Gabriel’s Hounds can quickly spot a dash of yellow

When they were young, our children used to call our home Kerrygold House because it is painted a lovely buttery colour.  It still is and, although it cannot be seen from the road, it must be a real beacon from up in the sky.   We don’t have fields of rape around us so this yellow dot on the landscape really will stand out.

The house is midway between two large areas of water – the vast lake outside JCB’s World Headquarters at Rocester and the lovely Blithfield Reservoir near Abbots Bromley, both in Staffordshire.  These two water features are home to many species of duck, geese and swans, with the incredible Australian Black Swans on JCB’s water.

As the evenings began to draw in after the Summer Solstice my wife and I, both avid gardeners so usually outside, began to notice that at certain times towards dusk we could hear the calling of geese out on the breeze.  This lovely, haunting sound is often known in the country as the cry of Gabriel’s Hounds.  Well, to cut a long story short, they clearly use Kerrygold House (not its real name) as a flight path beacon on their journey from JCB to overnight at Blithfield, and again on their return journey in the morning.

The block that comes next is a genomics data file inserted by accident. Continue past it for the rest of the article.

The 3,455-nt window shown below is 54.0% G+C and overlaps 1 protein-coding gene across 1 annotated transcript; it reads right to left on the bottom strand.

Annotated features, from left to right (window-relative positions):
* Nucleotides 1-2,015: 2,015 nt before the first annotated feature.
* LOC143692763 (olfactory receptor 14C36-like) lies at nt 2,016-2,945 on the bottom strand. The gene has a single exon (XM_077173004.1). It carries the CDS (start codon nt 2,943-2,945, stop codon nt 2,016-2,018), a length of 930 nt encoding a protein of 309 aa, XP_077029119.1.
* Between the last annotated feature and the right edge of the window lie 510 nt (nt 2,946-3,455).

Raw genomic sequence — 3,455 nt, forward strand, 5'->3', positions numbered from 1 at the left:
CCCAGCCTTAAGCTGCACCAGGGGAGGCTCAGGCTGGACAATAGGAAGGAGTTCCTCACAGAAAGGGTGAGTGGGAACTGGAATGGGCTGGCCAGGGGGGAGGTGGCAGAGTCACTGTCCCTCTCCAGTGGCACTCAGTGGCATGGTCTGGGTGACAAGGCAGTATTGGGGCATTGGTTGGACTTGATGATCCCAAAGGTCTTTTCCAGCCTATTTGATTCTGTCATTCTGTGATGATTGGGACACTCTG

You can virtually set your watch by them.  The only thing that seems to alter their time-keeping is if it’s an unusually cloudy or dark day, they are then five to ten minutes earlier than normal.  Jennifer, my wife, claims that I have very selective hearing – not true of course – but I can pick up even the faintest call of his hounds, particularly in the evening.   We usually have four separate fly-pasts over a ten to fifteen minute period and the largest number of geese – they are Canadas – I have counted 22 in a single skein.  It really is something we both look forward to.

We really must try to get out more!!

Happy Gardening – Graham


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